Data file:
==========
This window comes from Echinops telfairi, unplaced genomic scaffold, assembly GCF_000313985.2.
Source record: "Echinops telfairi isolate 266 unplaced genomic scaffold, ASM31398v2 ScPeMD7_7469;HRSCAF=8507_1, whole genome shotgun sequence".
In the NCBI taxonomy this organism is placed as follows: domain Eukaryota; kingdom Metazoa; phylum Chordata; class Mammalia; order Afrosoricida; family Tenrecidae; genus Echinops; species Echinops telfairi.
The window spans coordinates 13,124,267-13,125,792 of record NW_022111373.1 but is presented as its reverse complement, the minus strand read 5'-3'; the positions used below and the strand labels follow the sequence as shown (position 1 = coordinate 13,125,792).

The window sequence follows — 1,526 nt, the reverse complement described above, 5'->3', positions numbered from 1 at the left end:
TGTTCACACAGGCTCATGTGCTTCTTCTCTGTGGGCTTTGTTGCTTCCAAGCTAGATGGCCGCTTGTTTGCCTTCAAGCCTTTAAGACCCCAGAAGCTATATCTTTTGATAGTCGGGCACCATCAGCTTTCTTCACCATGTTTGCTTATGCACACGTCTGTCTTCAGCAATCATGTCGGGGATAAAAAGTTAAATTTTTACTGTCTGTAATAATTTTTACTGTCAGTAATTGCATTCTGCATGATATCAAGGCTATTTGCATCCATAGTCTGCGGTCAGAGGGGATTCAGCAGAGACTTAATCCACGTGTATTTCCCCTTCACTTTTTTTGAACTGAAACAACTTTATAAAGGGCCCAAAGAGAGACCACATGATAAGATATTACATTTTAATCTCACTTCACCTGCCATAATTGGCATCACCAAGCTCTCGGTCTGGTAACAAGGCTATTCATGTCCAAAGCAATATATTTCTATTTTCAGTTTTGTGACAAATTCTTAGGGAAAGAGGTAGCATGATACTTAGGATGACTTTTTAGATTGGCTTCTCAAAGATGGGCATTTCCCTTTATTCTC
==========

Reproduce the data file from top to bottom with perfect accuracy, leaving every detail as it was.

This window comes from Echinops telfairi, unplaced genomic scaffold, assembly GCF_000313985.2.
Source record: "Echinops telfairi isolate 266 unplaced genomic scaffold, ASM31398v2 ScPeMD7_7469;HRSCAF=8507_1, whole genome shotgun sequence".
In the NCBI taxonomy this organism is placed as follows: domain Eukaryota; kingdom Metazoa; phylum Chordata; class Mammalia; order Afrosoricida; family Tenrecidae; genus Echinops; species Echinops telfairi.
The window spans coordinates 13,124,267-13,125,792 of record NW_022111373.1 but is presented as its reverse complement, the minus strand read 5'-3'; the positions used below and the strand labels follow the sequence as shown (position 1 = coordinate 13,125,792).

The window sequence follows — 1,526 nt, the reverse complement described above, 5'->3', positions numbered from 1 at the left end:
TGTTCACACAGGCTCATGTGCTTCTTCTCTGTGGGCTTTGTTGCTTCCAAGCTAGATGGCCGCTTGTTTGCCTTCAAGCCTTTAAGACCCCAGAAGCTATATCTTTTGATAGTCGGGCACCATCAGCTTTCTTCACCATGTTTGCTTATGCACACGTCTGTCTTCAGCAATCATGTCGGGGATAAAAAGTTAAATTTTTACTGTCTGTAATAATTTTTACTGTCAGTAATTGCATTCTGCATGATATCAAGGCTATTTGCATCCATAGTCTGCGGTCAGAGGGGATTCAGCAGAGACTTAATCCACGTGTATTTCCCCTTCACTTTTTTTGAACTGAAACAACTTTATAAAGGGCCCAAAGAGAGACCACATGATAAGATATTACATTTTAATCTCACTTCACCTGCCATAATTGGCATCACCAAGCTCTCGGTCTGGTAACAAGGCTATTCATGTCCAAAGCAATATATTTCTATTTTCAGTTTTGTGACAAATTCTTAGGGAAAGAGGTAGCATGATACTTAGGATGACTTTTTAGATTGGCTTCTCAAAGATGGGCATTTCCCTTTATTCTC